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About a dozen years ago, our daughter, Katy, decided she would like to begin running. I agreed to occasionally run with her. I would run much slower than my normal pace and yet would often need to double back because she lagged behind. A couple of years later, things became very different, and the rest, as they say, is history. I thought about this the other day when we ran together on a 14km route here in Atlanta. And I realised that what I was experiencing applies equally to pastoral transition.

Katy kindly accompanied me on what would be a hot, humid, very hilly run. We were not far into it when she, at a slow (for her!) pace, began to pull away from me. Knowing my limitations, I made no effort to catch up. About a kilometre later, she turned around and ran back to her slower partner. She would do this several more times until we finished. (Well, I was finished; she ran an additional 7km). We compared our GPS watches and, though we had run the same route, she had run an additional half kilometre. I smiled, contemplating how the roles have reversed. She no longer needs my assistance, but she is now helping me to complete my race. So it needs to be when the Lord identifies the next pastor-teacher of Brackenhurst Baptist Church.

During a yet-to-be-determined time of mentoring, I will intentionally come alongside the next pastor, pacing him as he exercises his gifts, learning how to run the race of a pastor-teacher. I will need to be sensitive to what he can handle, being careful to not exhaust or discourage him as he puts one pastoral foot in front of the other. I will need to considerately run beside him while also deliberately at times running in front of him to stretch his abilities. There will be times when I will need to “circle back,” patting him on the back encouraging him that he is progressing well, fully expecting the day when he will leave me behind.

Several years ago, I agreed to pace Katy in a marathon as she wanted to break the 3:50 barrier. At about 25 kilometres, she graciously asked, “Dad, do you mind if I go ahead?” And go ahead she did—3:26! I was thrilled for her as I, exhausted, crossed the finish line nearly twenty minutes later. The student had literally passed her teacher. The roles had reversed, and I could not have been happier. I anticipate a similar kind of joy when the next pastor-teacher runs ahead of me, leading the church and the church happily following.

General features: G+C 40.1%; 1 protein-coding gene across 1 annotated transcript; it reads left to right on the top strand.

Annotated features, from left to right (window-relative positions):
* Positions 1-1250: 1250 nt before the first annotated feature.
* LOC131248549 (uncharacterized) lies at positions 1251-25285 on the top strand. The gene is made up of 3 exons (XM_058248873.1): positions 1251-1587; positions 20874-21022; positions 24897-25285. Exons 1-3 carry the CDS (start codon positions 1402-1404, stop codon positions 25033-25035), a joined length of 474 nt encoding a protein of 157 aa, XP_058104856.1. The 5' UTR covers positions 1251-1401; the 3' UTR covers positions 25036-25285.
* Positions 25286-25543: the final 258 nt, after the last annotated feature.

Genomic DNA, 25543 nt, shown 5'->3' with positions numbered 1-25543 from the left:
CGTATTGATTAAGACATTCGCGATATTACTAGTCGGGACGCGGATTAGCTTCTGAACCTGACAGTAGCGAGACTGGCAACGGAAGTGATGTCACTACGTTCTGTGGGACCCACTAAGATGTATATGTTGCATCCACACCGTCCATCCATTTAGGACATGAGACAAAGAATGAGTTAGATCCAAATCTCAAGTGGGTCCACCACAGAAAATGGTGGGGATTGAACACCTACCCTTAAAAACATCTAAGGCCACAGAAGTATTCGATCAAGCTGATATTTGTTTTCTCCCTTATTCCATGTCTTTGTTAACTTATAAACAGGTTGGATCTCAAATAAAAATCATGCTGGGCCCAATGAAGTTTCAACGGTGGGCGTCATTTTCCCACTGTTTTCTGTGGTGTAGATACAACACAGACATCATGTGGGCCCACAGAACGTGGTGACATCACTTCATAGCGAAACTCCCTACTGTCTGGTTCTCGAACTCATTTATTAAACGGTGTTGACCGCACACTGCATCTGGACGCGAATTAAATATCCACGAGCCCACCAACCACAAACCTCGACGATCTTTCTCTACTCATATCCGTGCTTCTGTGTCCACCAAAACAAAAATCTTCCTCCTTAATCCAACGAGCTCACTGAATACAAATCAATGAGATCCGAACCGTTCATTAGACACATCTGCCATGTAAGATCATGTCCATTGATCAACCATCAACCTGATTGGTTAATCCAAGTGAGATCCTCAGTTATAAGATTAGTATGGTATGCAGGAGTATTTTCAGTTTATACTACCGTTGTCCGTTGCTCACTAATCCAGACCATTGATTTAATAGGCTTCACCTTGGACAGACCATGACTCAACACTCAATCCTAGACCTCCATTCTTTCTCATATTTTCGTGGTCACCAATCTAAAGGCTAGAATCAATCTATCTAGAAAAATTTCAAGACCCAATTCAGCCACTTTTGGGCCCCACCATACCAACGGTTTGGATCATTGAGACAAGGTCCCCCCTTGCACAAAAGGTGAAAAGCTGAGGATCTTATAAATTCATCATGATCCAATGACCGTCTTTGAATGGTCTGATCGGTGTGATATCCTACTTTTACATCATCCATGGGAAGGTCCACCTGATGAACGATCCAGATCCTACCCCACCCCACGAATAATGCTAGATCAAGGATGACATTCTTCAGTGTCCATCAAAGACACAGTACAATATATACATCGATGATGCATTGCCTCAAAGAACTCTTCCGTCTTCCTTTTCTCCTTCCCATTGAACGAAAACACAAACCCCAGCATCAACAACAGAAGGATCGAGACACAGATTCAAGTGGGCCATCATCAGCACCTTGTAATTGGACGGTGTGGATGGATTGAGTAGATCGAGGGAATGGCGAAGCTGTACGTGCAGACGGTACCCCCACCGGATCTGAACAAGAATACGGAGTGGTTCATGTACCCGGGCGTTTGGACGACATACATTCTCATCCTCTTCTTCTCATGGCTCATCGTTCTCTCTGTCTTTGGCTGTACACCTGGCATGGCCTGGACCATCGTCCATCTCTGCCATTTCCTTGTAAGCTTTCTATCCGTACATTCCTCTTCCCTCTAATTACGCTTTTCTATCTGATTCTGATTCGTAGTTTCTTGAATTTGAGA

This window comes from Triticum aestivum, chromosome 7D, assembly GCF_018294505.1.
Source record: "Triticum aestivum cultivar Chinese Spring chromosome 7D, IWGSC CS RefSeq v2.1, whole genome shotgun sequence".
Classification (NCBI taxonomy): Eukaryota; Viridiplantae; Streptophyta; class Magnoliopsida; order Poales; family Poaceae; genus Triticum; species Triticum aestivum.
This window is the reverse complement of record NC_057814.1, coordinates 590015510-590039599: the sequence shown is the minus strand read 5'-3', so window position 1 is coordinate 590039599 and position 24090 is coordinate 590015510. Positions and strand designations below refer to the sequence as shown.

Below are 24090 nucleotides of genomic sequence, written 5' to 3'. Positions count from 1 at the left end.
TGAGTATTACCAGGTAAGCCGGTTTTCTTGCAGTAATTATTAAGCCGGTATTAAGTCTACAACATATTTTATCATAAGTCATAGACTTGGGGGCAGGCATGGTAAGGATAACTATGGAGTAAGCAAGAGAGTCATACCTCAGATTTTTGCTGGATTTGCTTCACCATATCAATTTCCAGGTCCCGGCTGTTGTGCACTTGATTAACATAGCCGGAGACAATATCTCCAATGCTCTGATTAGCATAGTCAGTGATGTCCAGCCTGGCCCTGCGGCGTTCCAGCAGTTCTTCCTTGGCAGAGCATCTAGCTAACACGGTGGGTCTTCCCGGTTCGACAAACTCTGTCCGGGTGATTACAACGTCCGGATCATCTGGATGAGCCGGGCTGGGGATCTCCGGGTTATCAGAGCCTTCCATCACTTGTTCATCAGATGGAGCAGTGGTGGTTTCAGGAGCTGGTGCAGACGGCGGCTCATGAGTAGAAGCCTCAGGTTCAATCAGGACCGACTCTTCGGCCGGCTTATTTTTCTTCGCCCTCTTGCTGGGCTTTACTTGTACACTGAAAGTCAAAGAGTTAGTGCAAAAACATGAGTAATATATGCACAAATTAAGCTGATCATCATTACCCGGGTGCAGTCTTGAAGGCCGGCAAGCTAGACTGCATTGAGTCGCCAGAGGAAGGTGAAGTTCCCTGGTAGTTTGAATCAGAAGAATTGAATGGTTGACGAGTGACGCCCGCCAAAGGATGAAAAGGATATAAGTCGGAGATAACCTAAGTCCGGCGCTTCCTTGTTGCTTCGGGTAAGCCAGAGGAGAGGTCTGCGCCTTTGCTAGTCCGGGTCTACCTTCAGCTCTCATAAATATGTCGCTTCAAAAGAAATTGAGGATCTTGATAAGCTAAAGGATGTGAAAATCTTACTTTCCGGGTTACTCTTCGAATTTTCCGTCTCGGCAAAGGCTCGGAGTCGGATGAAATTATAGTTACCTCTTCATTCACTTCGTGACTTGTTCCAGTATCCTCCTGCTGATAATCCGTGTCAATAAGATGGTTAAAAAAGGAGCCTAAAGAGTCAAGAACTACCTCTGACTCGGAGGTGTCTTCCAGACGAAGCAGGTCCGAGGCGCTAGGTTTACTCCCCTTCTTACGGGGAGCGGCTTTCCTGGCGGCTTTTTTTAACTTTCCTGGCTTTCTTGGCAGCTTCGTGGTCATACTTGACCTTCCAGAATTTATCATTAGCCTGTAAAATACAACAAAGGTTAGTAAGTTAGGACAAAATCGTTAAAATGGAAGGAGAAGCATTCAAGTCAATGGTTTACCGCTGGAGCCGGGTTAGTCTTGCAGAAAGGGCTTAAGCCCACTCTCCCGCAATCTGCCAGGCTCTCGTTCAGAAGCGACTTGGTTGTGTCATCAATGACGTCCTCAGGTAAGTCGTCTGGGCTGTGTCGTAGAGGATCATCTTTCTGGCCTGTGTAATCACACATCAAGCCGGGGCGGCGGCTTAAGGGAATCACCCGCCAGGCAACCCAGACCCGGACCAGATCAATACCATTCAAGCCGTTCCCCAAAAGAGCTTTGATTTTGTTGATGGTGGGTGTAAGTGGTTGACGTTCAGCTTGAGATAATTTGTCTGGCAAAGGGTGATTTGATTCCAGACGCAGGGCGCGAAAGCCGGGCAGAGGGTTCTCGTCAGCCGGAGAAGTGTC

What a joy to anticipate the next pastor-teacher exceeding whatever fruit my ministry has produced. What a blessing to think of the next pastor-teacher expounding and applying God’s word more skilfully and effectively. What joy that the next pastor-teacher will be loved and supported as I have been. I pray that I will have much joy as the next pastor-teacher leads me rather than me leading him. But for this to happen, there must be a Christ-centre mutual partnership, a mutual and humble cooperation between him and myself, and equally, among all of us at BBC.

My prayerful intention is that I will be an encouraging exiting ex-pastor to the incoming pastor-teacher of BBC. Rather than being envious of his success, rather than resisting the changes he makes, rather than holding him back as he runs ahead with his unique gifts and abilities, I pray that I will be a support to the brother, and to encourage other “oldies” like myself to do so as well. But it works in the other direction as well.

In a healthy pastoral transition, the incoming leader must not run his race as though the leader he is replacing has been left in the dust. Rather he should encourage the “retired” pastor that he still has much to offer. From my research, I detect that successful transitions are characterised by mutual respect and a strong cooperative relationship between the transitioning pastor-teachers, fuelled by mutual humility. Specifically, the former pastor affirms and encourages the incoming pastor as God uniquely uses him, while the incoming pastor respectfully acknowledges and affirms the good of the former pastor’s ministry. Just as Katy is a far better runner than me, and yet she affirms my past while encouraging me in the present, so the incoming pastor will be wise to do likewise in a pastoral role-reversal.

Let me summarise. It is wonderful for a church when every member, including the leadership, cooperates in the process of pastoral transition. It is a mark of spiritual health when the leadership is glad to be excelled by the rising leadership and when the rising and eventual new leadership remembers the past, sometimes slowing down, circling back, and encouraging the “old timers” to keep on running the race. Role reversal in pastoral transition at BBC should be, and by God’s grace can be, a joyful and rewarding time. May the next pastor-teacher set a “course record” of gospel progress, and may the former pastor-teacher cheer him on.

Slower, but still running with you,